In January, when we were working on the Spring 2018 issue of ARTnews (out later this month), the Metropolitan Museum of Art, which for almost 50 years has been pay-what-you-wish for all, announced new compulsory admission fees for out-of-state visitors, $25 for adults. Today, those new admission fees have been implemented. It is a decision I find dismaying, but to understand why, let me tell you about my first immersive experiences at the institution.
I studied art history back when that meant squinting at slides of paintings on a light box. I had the privilege of learning about art under the late, great professor Robert Rosenblum at New York University. But being in New York was itself a privilege: when I needed to go beyond slides to view real artworks, I had, close to hand, not just any museum—I had the Met, with its matchless panoply of masterpieces. I went there frequently.
My relationship with the museum went beyond the purely intellectual. I found a certain solace in the old stones that make up the Met’s stately edifice and the treasures that abound inside. The objects with which I communed, and the environments in which I communed with them, still inform my visual lexicon. I gazed at a pair of young men’s tiny visages (one of them holding a falcon) reflected in a convex mirror in Petrus Christus’s 1449 painting A Goldsmith in His Shop, displayed in a room in the Robert Lehman Wing. In the center of the room was a deep-green plush velvet sofa, so that you could stand for a while contemplating the goldsmith and his patrons, and then curl up on the sofa to look some more, as though the artwork belonged to you. I took in the hot, flushed face of a battle-ready Joan of Arc as painted by Jules Bastien-Lepage in 1879; a Malian boli figure encrusted with cracked earth and sacrificial materials (according to the Met: “the blood of chickens or goats, chewed and expectorated kola nuts, alcoholic beverages, honey, metal, animal bones, vegetable matter, and sometimes millet”); and Antonio Canova’s proud Perseus holding Medusa’s head aloft over the museum’s lobby. If you stand next to him on the balcony, he will lend you some of his triumph.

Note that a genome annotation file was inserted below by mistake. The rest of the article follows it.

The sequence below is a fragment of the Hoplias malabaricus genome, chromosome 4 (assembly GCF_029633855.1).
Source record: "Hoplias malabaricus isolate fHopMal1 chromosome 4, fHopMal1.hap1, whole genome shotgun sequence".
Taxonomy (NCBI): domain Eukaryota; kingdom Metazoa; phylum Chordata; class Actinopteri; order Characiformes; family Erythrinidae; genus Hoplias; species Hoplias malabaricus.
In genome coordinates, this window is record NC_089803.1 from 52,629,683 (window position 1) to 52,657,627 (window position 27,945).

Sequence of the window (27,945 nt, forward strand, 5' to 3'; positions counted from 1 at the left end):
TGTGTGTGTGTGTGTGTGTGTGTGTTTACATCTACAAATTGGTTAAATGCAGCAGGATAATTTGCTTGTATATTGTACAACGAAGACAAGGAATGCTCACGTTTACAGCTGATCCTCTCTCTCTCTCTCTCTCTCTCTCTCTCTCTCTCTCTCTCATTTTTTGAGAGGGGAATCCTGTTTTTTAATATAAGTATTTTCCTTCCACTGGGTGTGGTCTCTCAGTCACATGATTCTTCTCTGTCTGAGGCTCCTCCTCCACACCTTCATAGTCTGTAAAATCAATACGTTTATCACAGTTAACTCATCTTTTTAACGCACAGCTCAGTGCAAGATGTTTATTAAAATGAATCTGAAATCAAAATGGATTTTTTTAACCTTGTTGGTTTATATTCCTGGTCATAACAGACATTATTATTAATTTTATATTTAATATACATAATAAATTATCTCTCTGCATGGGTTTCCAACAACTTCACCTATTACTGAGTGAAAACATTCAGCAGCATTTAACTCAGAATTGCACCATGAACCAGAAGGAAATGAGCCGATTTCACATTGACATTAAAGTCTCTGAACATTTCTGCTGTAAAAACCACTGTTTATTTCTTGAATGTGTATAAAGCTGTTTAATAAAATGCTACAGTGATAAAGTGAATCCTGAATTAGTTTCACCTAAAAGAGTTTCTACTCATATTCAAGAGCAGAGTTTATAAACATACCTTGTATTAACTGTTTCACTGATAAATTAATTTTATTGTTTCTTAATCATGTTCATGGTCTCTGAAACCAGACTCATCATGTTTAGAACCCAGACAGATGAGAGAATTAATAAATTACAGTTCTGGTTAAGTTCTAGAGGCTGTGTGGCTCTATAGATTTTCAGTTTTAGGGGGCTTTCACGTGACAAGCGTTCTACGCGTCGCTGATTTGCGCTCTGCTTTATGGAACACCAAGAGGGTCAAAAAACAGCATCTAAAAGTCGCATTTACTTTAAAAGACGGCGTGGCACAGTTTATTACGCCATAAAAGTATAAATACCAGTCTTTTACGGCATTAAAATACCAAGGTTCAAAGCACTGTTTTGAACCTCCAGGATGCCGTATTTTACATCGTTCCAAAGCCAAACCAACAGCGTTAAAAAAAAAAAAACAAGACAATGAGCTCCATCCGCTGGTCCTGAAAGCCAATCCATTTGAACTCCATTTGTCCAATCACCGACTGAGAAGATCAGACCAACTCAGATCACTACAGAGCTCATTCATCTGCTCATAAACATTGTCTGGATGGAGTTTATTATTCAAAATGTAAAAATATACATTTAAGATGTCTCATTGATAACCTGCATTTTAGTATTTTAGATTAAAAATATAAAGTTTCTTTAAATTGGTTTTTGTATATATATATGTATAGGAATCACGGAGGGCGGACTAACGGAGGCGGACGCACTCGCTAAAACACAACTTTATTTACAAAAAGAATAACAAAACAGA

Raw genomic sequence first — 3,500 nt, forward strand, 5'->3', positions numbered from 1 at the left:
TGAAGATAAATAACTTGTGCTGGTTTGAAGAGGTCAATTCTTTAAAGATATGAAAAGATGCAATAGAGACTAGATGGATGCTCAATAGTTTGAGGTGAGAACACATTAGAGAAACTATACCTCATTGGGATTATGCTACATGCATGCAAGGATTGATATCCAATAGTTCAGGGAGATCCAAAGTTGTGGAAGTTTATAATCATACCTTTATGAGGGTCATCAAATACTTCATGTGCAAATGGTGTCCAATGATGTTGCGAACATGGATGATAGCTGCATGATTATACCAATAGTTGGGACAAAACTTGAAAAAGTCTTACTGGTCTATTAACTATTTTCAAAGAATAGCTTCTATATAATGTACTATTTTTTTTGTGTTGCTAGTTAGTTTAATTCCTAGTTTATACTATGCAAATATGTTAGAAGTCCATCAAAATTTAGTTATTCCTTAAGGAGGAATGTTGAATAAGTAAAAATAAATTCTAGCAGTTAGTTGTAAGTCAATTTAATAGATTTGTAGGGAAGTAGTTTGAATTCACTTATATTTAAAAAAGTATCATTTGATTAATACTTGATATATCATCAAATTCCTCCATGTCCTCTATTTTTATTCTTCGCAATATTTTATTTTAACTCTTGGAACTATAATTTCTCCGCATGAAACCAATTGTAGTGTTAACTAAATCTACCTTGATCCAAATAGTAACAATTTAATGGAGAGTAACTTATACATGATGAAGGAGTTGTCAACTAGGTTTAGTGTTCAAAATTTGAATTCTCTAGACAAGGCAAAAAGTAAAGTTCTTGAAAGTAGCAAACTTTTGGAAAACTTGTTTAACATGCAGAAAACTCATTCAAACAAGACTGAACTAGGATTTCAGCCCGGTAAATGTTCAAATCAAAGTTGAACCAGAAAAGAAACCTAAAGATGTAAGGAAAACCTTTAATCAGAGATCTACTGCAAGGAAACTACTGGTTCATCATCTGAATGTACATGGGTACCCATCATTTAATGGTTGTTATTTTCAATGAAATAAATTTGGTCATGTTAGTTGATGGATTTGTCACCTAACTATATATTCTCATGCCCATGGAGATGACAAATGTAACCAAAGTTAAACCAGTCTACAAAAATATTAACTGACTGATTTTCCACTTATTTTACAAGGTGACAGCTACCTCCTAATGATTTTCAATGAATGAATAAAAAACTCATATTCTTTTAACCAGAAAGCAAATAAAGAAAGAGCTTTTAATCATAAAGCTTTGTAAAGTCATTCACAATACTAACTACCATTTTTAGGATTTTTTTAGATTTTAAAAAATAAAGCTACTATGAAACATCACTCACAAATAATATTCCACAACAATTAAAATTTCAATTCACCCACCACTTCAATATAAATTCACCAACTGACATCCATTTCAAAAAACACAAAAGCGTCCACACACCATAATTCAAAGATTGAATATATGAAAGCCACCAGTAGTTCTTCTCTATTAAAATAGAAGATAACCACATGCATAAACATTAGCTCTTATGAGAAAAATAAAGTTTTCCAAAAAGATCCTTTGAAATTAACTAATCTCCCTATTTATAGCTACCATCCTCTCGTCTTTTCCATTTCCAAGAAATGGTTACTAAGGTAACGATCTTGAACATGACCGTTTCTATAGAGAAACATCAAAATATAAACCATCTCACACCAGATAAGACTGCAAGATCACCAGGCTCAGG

Those years would have been very different if I’d been required to show identification upon entry. I was a distance runner, and many times I ran to the Met—sans identification of any kind—from the dumpy, dim-lit, little hallway of an apartment that I shared with two roommates on the then very different Lower East Side. I was often just stopping by, paying with a dime from my sweaty palm. More to the point, the entrance policy in practice now would have ruined my experience of the Met by dint of the admissions clerk learning who I was before she handed me the little pin that I bent and affixed to my shirt. It was better to be anyone. Because anyone, from anywhere, should be able to drop by the Met for a dime.
SARAH DOUGLAS, EDITOR-IN-CHIEF
A version of this story originally appeared in the Spring 2018 issue of ARTnews on page 16.